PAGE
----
Recovering from Hail Storm Damage
Stay safe in the hail storm
Hail can occur in any strong thunderstorm, which means it is a threat everywhere. When hail hits, it can shred roof coverings and cause water damage to your ceilings, walls, floors, appliances and personal possessions. Knowing which roof coverings resist impact well can save you trouble and money.
Know your limits
- Most roofing jobs are not for the do-it-yourselfer. Unless you have experience in replacing roof coverings, hire a professional roofing contractor.
- Before you reroof, check with your local building officials about local building codes.
Understand your roof covering
If you are replacing your old, worn-out roof covering with new asphalt shingles, make sure they have a Class 4 rating under Underwriters Laboratories' (UL) 2218 standard. A Class 4 rating tells you a sample of the products did not crack when hit twice in the same area by a two-inch steel ball.
The UL 2218 standard is a useful method for testing impact resistance, but it isn't perfect and works better for some roof coverings than for others. The UL standard measures whether a product cracks under impact. Some roof coverings, particularly some made of metal, may resist cracking, but can be dented and dimple.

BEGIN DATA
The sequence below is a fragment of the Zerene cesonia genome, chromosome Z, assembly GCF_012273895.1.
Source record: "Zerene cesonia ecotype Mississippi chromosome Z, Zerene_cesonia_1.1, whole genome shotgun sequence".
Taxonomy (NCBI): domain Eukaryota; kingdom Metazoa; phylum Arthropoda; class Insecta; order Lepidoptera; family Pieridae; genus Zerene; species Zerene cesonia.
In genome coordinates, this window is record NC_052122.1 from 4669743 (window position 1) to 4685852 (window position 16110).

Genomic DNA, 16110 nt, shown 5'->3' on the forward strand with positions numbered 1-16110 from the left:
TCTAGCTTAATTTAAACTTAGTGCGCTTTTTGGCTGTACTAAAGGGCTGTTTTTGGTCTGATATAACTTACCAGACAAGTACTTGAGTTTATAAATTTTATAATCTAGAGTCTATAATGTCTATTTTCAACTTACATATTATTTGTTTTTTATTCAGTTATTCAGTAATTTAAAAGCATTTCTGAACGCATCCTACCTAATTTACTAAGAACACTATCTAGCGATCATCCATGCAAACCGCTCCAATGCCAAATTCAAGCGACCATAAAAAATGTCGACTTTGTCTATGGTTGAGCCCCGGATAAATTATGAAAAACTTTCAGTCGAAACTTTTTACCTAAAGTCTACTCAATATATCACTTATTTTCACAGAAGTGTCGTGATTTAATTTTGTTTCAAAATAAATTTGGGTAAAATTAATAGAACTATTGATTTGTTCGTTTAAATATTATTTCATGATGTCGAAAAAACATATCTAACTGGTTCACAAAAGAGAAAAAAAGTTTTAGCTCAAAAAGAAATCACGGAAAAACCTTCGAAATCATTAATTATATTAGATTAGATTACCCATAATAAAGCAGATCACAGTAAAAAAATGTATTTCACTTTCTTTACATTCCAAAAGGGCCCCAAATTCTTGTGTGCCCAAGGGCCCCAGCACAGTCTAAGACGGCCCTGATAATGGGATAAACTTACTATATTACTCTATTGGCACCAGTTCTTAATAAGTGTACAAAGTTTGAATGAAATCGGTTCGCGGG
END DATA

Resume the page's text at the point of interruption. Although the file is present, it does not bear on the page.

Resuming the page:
So, while they test well, they may perform poorly in practice. Keep this in mind when using the UL standard to gauge the quality of a roof covering.
Stay safe in the storm
If you are indoors when a storm with large hailstones strikes, stay there. Because large pieces of hail can shatter windows, close your drapes, blinds or window shades to prevent the wind from blowing broken glass inside. Stay away from skylights and doors. If you are outside, move immediately to a place of shelter.
These recommendations were developed using generally accepted safety standards. Compliance with these recommendations is not a guarantee that you will be in conformance with any building code, federal, state or local regulation regarding safety or fire. Compliance with these recommendations does not ensure the absolute safety of your occupation, business or residence. It is the property ownerâ€™s duty to warn any tenants or occupants of the property of any safety hazards that may exist.